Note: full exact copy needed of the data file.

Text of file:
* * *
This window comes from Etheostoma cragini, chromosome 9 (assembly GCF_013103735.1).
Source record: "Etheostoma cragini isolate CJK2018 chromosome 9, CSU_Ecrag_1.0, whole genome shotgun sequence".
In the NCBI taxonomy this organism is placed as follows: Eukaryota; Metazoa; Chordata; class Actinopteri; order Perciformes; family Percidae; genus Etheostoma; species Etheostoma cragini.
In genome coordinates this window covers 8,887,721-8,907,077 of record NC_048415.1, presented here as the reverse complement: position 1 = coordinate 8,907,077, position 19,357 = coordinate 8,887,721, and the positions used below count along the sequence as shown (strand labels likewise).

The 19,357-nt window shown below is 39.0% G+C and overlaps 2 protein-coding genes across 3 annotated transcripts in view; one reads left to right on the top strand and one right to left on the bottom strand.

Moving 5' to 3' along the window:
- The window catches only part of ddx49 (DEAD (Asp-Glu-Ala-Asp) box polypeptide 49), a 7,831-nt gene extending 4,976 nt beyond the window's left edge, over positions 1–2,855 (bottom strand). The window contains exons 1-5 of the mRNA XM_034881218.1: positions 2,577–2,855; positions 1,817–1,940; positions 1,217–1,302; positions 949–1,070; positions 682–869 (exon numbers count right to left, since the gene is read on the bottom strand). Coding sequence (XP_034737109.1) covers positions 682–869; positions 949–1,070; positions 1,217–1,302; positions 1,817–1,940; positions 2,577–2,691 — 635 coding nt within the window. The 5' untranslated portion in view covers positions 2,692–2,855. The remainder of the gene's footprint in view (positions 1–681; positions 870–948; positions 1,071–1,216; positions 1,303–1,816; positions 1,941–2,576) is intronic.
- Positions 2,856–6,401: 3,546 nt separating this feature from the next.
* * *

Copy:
This window comes from Etheostoma cragini, chromosome 9 (assembly GCF_013103735.1).
Source record: "Etheostoma cragini isolate CJK2018 chromosome 9, CSU_Ecrag_1.0, whole genome shotgun sequence".
In the NCBI taxonomy this organism is placed as follows: Eukaryota; Metazoa; Chordata; class Actinopteri; order Perciformes; family Percidae; genus Etheostoma; species Etheostoma cragini.
In genome coordinates this window covers 8,887,721-8,907,077 of record NC_048415.1, presented here as the reverse complement: position 1 = coordinate 8,907,077, position 19,357 = coordinate 8,887,721, and the positions used below count along the sequence as shown (strand labels likewise).

The 19,357-nt window shown below is 39.0% G+C and overlaps 2 protein-coding genes across 3 annotated transcripts in view; one reads left to right on the top strand and one right to left on the bottom strand.

Moving 5' to 3' along the window:
- The window catches only part of ddx49 (DEAD (Asp-Glu-Ala-Asp) box polypeptide 49), a 7,831-nt gene extending 4,976 nt beyond the window's left edge, over positions 1–2,855 (bottom strand). The window contains exons 1-5 of the mRNA XM_034881218.1: positions 2,577–2,855; positions 1,817–1,940; positions 1,217–1,302; positions 949–1,070; positions 682–869 (exon numbers count right to left, since the gene is read on the bottom strand). Coding sequence (XP_034737109.1) covers positions 682–869; positions 949–1,070; positions 1,217–1,302; positions 1,817–1,940; positions 2,577–2,691 — 635 coding nt within the window. The 5' untranslated portion in view covers positions 2,692–2,855. The remainder of the gene's footprint in view (positions 1–681; positions 870–948; positions 1,071–1,216; positions 1,303–1,816; positions 1,941–2,576) is intronic.
- Positions 2,856–6,401: 3,546 nt separating this feature from the next.